“Controversy was my last concern” – Sky speaks out on drug scandals, label battles and THAT album cover
2013 has been a stellar, and controversial, time for young female pop artists. From the publicity-goading of Miley Cyrus to the magnetic idiosyncrasies of Charli XCX and Lorde, female pop this year has been diverse, original and, as simple as it sounds, fun. But 2013 has also seen an intense scrutiny thrust onto such artists like never before. Young women in the spotlight may endure the same love-hate cycles but it seems a more prickly experience now: more prone to backlash in a culture of Twitter outrage and knee-jerk think-pieces. No one has endured such chatter as Sky Ferreira – bar, perhaps, Miley Cyrus, who Ferreira is touring with in 2014. With her long-awaited debut album Night Time, My Time finally released this October to critical praise – and surprise with such praise, too – Ferreira is seeing out a year riddled with depression, drug arrests and losing her voice with a record that she's proud of. On reflection, this forthright and self-aware 21-year-old has earned a chance to breathe. Having spent her teen in label limbo and battling with the press, Night Time, My Time represents more than a collection of songs. It represents a young woman finding herself.
“With Night Time, My Time, I wanted to make an album that represented me. Something I would listen to myself. I felt nobody actually knew me besides what the media and the internet have put out there, so I felt like this was my chance to show who I was, and how I came to be this way. I wanted to bring more than my image to the table. I was travelling a lot this year, and I was so emotionally and physically exhausted. After everything that happened I needed to just write it and record the album. Turn it in. Lots of people think this is a 'sad girl' pop record, but I think it's an angry one. I had a lot of suppressed anger in me from the past six or seven years, and I wanted to get it all out. I finally felt confident enough to make the album I wanted to make.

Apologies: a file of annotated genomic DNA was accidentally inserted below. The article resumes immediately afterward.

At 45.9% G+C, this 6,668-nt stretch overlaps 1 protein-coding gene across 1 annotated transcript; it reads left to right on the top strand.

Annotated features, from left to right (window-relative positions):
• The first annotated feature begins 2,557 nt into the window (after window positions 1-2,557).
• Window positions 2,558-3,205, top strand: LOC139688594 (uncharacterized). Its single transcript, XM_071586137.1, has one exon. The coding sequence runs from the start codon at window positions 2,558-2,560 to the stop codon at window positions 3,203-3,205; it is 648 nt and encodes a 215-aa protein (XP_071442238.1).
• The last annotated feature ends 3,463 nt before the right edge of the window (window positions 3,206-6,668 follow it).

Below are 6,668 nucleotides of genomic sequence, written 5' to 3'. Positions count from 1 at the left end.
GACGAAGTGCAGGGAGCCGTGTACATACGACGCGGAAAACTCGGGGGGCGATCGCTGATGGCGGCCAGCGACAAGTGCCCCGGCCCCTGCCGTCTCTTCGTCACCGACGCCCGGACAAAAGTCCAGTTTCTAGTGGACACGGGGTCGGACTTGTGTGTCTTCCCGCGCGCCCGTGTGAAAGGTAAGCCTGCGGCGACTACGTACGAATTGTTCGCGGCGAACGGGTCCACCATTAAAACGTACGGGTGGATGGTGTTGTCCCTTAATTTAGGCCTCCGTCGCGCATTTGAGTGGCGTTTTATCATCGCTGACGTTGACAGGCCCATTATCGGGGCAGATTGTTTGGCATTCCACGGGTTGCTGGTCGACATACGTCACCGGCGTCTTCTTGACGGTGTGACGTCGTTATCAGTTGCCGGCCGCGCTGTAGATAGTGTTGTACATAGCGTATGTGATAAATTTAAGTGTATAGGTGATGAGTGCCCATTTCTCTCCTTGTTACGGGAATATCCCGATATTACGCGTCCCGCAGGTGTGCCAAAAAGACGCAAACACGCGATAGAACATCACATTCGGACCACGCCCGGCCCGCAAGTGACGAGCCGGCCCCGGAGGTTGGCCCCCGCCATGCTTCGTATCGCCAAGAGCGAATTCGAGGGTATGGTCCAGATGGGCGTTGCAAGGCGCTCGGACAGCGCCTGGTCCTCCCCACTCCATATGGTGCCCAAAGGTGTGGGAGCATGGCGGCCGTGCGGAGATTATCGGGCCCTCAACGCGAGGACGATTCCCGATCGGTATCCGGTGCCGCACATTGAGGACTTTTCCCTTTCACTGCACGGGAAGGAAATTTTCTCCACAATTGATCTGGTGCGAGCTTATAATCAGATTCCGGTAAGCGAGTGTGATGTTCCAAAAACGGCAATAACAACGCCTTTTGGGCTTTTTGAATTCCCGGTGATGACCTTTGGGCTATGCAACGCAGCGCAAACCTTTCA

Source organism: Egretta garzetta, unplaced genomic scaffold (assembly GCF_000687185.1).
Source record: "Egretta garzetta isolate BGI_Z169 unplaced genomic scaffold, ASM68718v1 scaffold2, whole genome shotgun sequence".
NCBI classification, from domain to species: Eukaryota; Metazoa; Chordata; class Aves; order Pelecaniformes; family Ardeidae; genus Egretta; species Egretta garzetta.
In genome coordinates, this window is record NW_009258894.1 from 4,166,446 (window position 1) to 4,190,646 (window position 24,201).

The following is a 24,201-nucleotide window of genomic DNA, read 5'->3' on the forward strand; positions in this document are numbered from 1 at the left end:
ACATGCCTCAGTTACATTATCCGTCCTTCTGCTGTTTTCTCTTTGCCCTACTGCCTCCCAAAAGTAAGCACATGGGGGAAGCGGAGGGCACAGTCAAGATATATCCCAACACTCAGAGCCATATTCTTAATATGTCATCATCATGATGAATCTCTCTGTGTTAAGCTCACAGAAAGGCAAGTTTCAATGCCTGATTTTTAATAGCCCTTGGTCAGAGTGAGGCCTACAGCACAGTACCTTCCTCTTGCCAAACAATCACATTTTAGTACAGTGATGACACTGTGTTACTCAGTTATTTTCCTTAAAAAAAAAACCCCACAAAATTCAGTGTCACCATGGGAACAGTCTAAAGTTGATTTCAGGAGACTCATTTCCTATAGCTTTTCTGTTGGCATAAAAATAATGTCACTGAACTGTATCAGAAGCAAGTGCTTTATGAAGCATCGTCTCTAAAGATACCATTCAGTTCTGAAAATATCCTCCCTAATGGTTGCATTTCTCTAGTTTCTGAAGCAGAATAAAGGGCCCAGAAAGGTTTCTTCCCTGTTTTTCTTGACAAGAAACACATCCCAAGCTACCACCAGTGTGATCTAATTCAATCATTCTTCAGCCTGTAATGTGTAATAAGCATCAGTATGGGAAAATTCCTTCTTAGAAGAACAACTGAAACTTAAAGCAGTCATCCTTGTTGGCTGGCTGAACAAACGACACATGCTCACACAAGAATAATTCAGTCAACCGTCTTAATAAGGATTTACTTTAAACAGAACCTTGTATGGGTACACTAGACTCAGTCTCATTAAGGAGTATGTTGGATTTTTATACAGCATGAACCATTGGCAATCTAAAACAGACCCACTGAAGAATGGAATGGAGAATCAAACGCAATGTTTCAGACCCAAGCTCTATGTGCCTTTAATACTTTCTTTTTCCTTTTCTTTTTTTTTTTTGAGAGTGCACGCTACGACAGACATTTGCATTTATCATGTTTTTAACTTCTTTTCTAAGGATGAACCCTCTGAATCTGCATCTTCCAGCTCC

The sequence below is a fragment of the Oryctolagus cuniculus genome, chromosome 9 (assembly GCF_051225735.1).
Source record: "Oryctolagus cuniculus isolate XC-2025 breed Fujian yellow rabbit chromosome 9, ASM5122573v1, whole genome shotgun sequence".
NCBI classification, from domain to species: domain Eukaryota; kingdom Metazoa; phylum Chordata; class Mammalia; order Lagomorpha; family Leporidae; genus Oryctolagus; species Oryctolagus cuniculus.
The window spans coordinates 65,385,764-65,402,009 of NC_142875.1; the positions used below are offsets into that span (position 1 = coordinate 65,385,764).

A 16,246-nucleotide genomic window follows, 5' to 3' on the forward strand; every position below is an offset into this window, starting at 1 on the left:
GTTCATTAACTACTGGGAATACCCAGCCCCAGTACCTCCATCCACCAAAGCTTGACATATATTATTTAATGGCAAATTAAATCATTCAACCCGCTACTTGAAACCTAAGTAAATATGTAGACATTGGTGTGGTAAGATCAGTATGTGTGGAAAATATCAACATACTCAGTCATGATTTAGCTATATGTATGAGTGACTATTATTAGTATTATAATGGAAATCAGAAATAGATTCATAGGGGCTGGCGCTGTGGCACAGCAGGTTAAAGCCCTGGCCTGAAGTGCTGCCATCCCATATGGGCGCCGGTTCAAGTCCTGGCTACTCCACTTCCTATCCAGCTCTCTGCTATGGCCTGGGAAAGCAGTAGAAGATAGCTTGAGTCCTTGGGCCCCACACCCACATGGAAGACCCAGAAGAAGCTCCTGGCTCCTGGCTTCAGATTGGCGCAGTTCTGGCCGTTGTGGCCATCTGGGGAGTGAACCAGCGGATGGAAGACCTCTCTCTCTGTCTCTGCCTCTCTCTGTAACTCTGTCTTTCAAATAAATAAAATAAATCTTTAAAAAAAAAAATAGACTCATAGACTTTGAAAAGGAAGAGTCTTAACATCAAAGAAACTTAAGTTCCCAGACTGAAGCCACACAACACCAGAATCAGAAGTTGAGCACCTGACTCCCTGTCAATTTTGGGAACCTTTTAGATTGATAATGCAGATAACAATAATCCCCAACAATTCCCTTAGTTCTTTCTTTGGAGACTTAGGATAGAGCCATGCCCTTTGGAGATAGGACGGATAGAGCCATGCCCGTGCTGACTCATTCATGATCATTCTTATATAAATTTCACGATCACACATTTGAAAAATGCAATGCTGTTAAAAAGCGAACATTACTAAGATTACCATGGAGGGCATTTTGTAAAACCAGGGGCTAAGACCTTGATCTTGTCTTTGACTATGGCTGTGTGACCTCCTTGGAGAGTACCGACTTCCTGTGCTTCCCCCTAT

"I guess in 2013, I became my own person"
Until late 2012, I was too insecure to release the music I wrote. To release anything personal. I wasn't going for a hit, I was going for something I would be proud of. Night Time, My Time isn't groundbreaking, but I do think it's one of the most honest albums of the year. The reaction to the album has been extremely positive as well. I think people are just glad that something is out to be honest! That part almost doesn't seem real. It hasn't quite hit me, and I didn't expect such a big reaction. It feels like my luck is starting to turn over: that all of the hard work is actually going towards something, more so than before.
I know a lot's been said about my album cover, but I think the image perfectly matches up with the album's sound. I had the opportunity to work with one of the best filmmakers today, and I took it. I'm a lyrics-based listener when it comes to music. I feel like, if you listen to the lyrics, the artwork and the songs go hand-in-hand. There's nothing wrong with sex but to be honest with you, I don't see much that's sexy about the cover. The image is about the vulnerability, sadness and anger in my face, more than about my nipple. When I saw that image, I knew it was the cover right away. Controversy was my last concern. It's really about perspective, isn't it? What some people find offensive or pornographic, others don't. What's pornography nowadays anyway? Just kidding!
I guess in 2013, I became my own person. I started to live life outside of working or being shelved, which was the majority of my teenage years to be honest. I got some momentum this year; Cole has been such an inspiration to me. I've had a lot of the negative media attention this year too, which has been was hard to deal with, but having the album out means that my fans can connect with me in a real way. It's not just people observing me like a circus animal: to see if I'm real or not. I've been battling severe depression for the past two years so I have a lot ups and downs, but I realise now that I'm capable of doing a lot more than I thought I could... as corny as that sounds.”